During the past few years, the money manager says, his timing model has vastly outperformed buy-and-hold. But “we don’t expect it to outperform buy-and-hold on an absolute basis. The model reduces volatility and draw-down. It’s a method to reduce risk.” In general, it trades less than once per asset class per year, Faber adds.
After graduating from the University of Virginia in 2000, the future scientist was poised to start his Ph.D. and delve into gene therapy but decided to take a year away from academia to make some cash. Hired as a Washington, D.C.-based biotech stock analyst, Faber got so hooked on finance that the life sciences became a mere hobby.
His dynamic blog generates healthy debate, and that plus the three other websites over which Faber reigns — as well as tweeting on Twitter — attract new clients. Surfing the Web was how tax attorney Mark Liniado of Dallas found him.
“Meb’s good advice is backed up by theories that he explains and that I understand,” he says. “He’s got more of an academic perspective and says straight up what he thinks. When I first spoke to him, he said, ‘If you’re just going to use a buy-and-hold strategy, you don’t need to hire me. But if you want a quantitative approach that takes you in and out of assets, I can help you.’”
Did he get early signals of what turned out to be the global financial calamity? You bet. “That’s one of the reasons we run models tactically and don’t use buy-and-hold. The models got out of U.S. stocks in January 2008, and the following month we got out of foreign. This is what the models pick up: They won’t be in long bear markets,” he says.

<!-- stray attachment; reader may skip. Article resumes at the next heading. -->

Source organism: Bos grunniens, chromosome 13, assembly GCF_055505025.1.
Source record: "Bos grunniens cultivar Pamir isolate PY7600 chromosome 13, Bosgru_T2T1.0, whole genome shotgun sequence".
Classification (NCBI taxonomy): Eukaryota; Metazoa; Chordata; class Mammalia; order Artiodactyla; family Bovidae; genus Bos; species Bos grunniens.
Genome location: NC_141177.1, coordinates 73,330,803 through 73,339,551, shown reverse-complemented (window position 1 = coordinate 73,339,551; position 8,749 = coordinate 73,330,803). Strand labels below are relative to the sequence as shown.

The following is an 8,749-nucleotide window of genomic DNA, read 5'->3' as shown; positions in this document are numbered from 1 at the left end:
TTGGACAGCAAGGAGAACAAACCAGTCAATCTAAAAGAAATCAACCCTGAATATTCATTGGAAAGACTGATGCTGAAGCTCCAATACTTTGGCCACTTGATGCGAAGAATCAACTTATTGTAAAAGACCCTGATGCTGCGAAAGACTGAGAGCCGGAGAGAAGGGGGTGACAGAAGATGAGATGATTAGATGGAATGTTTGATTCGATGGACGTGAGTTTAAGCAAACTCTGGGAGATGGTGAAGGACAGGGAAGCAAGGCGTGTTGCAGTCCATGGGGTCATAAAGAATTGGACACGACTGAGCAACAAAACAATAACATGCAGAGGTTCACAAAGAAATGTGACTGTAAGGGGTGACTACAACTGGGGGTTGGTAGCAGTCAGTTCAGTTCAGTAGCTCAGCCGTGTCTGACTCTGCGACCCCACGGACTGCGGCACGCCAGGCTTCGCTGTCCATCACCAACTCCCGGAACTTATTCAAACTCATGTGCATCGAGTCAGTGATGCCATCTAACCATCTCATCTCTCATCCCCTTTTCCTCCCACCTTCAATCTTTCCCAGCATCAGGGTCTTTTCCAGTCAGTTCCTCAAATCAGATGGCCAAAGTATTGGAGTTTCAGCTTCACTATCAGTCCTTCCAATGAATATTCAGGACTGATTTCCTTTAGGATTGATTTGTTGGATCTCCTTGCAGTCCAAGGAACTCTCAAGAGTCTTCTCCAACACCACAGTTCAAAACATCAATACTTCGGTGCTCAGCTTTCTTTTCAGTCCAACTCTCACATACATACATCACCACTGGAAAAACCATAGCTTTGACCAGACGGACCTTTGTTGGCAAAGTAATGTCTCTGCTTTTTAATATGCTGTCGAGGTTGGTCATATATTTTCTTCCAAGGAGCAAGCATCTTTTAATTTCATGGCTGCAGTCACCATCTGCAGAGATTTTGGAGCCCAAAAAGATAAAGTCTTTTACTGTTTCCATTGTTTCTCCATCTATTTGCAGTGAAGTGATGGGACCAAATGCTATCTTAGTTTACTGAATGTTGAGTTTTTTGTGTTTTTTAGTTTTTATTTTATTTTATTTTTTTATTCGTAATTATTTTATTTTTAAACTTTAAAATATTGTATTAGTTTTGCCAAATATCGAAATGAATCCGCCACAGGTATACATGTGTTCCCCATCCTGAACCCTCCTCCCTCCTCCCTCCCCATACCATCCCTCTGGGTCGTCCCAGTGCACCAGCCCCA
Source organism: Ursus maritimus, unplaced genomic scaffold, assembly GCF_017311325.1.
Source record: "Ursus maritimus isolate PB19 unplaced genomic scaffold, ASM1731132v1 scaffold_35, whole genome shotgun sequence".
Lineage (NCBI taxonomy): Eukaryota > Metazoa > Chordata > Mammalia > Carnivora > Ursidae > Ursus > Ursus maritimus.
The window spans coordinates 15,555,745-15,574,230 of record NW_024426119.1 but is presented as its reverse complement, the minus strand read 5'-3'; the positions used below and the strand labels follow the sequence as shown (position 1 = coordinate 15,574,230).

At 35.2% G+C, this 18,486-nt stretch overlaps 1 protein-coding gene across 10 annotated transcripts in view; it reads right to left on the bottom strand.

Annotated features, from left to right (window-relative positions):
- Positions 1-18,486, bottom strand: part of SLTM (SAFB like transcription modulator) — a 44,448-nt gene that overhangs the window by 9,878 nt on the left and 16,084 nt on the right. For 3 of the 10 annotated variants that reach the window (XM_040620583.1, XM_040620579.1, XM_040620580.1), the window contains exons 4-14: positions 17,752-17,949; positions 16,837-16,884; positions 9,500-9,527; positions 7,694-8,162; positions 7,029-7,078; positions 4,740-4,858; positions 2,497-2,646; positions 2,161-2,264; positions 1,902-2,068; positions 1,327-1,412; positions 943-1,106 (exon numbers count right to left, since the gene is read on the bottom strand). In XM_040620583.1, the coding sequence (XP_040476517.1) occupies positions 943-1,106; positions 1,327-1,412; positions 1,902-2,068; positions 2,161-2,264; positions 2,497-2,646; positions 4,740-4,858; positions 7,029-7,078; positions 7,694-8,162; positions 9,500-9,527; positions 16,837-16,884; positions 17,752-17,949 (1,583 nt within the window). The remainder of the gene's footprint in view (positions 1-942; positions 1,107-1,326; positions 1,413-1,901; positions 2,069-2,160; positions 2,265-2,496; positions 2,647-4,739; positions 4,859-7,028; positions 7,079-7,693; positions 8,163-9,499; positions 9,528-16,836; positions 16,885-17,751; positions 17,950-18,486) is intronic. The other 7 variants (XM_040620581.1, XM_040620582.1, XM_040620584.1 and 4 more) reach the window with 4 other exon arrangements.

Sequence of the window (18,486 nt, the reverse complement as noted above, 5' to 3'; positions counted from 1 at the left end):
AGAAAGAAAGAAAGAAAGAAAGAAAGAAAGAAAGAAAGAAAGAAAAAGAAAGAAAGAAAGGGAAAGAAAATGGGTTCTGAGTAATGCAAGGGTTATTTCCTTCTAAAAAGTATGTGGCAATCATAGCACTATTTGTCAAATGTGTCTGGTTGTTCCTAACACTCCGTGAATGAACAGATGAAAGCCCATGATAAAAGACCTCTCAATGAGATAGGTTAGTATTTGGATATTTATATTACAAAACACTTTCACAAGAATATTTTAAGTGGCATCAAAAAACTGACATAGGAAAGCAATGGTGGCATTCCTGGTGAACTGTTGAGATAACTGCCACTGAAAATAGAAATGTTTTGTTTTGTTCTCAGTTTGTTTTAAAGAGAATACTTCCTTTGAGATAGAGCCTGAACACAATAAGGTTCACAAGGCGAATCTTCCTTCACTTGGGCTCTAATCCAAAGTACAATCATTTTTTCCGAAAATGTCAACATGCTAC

Now Faber’s back in foreign stocks. But will the market rally last? “We don’t do subjective decision-making. We’re prepared either way,” says the unemotional investor.
His newest enterprise: co-founding software company AlphaClone, an online investment research service that lets subscribers apply ideas of leading hedge funds and institutional money managers, an approach known as cloning.
Born in Denver, Colorado, and reared there and in Winston-Salem, N.C., Faber is the son of an aerospace engineer dad and teacher mom. (Mebane is a family first name rhyming with “web-in.”) He graduated from college with a double major in engineering science and biology. As an equity analyst at The Genomics Fund, he did grad work evenings at Johns Hopkins. While working as a quantitative research analyst at The VTrader Group, a futures broker-dealer, he completed further biotechnology coursework at the University of California at San Francisco. In 2005, Faber joined Cambria.
His substantial grounding in science has given the money manager an objective view of market data. “If I came from a traditional financial background, I probably never would have had an independent approach. I’d have been indoctrinated with all the market truth: stocks always outperform bonds, diversification works, buy-and-hold works. But,” he says, “I don’t just believe what’s fed to you.”
Freelance writer Jane Wollman Rusoff is a Los Angeles-based contributing editor of Research and is the founder of Family Star Productions.